- forecasting tries to determine the supply of and demand for various types of human
resources. The primary goal is to predict which areas of the organization will experience
labor shortages or surpluses


- An organization forecasts demand for specific job categories or skill areas. After
identifying the relevant job categories or skills, the planner investigates the likely
demand for each. The planner must forecast whether the need for people with the
necessary skills or experience will increase or decrease
- Appropriate questions to ask are:
 How many specialists, professionals or executives are needed?
 What is the level of each?
 What kind of specialization should each have?
 What level of expertise is required?
 What other production personnel are necessary and how many for each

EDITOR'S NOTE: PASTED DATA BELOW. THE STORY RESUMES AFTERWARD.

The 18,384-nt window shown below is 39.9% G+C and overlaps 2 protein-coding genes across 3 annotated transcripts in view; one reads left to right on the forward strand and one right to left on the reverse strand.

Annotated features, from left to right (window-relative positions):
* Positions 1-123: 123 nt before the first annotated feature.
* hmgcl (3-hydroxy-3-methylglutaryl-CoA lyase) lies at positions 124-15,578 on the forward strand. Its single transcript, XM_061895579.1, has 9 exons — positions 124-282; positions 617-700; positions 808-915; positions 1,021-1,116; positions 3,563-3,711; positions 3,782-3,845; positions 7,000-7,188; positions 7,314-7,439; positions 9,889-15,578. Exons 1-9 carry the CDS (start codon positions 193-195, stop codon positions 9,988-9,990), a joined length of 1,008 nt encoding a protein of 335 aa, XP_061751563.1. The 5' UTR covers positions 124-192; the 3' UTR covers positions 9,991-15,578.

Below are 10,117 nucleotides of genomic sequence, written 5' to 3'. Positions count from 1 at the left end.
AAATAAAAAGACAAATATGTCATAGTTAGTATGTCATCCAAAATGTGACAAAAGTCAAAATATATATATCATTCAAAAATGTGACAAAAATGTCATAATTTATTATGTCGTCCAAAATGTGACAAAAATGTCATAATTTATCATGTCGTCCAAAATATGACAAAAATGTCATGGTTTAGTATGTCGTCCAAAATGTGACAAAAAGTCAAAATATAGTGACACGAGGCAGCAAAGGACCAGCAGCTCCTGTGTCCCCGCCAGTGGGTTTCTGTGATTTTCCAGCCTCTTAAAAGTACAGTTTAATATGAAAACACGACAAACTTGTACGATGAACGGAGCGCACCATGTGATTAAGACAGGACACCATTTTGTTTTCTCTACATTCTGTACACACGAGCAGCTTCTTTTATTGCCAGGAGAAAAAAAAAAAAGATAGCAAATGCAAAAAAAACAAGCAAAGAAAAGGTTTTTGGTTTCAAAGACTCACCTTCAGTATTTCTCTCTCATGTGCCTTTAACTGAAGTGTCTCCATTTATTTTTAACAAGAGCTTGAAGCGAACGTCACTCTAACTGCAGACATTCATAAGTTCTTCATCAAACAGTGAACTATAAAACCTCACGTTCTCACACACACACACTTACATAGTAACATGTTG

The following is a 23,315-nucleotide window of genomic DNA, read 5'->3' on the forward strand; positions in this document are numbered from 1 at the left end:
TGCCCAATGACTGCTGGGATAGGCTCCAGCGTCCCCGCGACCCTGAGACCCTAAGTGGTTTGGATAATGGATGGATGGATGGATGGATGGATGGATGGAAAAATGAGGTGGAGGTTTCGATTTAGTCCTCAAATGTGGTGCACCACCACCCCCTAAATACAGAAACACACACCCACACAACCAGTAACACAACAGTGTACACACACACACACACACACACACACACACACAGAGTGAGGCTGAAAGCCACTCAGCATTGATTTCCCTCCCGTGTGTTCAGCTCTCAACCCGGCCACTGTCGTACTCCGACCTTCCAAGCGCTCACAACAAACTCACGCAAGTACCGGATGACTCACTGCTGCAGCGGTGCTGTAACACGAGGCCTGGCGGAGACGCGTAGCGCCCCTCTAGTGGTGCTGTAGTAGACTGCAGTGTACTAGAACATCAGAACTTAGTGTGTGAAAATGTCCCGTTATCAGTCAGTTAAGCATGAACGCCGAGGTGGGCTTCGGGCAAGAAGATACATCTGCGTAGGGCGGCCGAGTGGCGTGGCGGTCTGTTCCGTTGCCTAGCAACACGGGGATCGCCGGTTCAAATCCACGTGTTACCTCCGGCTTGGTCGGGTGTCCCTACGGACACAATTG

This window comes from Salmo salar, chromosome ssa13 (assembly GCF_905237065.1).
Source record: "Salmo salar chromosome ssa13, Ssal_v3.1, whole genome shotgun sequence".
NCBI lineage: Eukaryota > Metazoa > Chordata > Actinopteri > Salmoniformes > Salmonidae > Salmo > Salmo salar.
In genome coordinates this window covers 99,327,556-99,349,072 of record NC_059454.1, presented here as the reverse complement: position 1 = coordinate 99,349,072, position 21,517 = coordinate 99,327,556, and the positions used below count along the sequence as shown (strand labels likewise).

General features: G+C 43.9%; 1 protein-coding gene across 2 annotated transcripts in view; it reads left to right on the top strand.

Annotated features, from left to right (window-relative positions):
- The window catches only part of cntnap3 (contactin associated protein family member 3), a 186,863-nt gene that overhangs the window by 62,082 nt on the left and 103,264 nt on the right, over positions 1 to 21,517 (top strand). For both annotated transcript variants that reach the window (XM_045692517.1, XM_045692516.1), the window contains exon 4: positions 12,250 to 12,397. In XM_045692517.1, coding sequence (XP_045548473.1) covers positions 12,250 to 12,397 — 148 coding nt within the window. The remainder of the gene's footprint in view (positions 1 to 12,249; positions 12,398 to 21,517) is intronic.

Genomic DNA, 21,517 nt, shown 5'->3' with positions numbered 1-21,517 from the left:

4. Inventory of manpower
- Inventory or audit of available current manpower
- Assessment of the skills, career aspirations, strengths and weaknesses of each
incumbent, their potentials and promotability. Each is matched against the positions
- Positions are filled either by promotion, transfer or assignment of qualified personnel
- The net result of this operation is that you either find:
 That you have just enough manpower
 That there is excess in the number of available manpower, but they lack
skills required
 That the number of available manpower is insufficient and their skills are
also inadequate to meet the needs of the work inputs

5. Improvement plan

- The difference or gap in the number of people or in quality of skills, represents a

shortfall in personnel which must be remedied by an implementation and improvement
plan to meet the objectives of the department or organization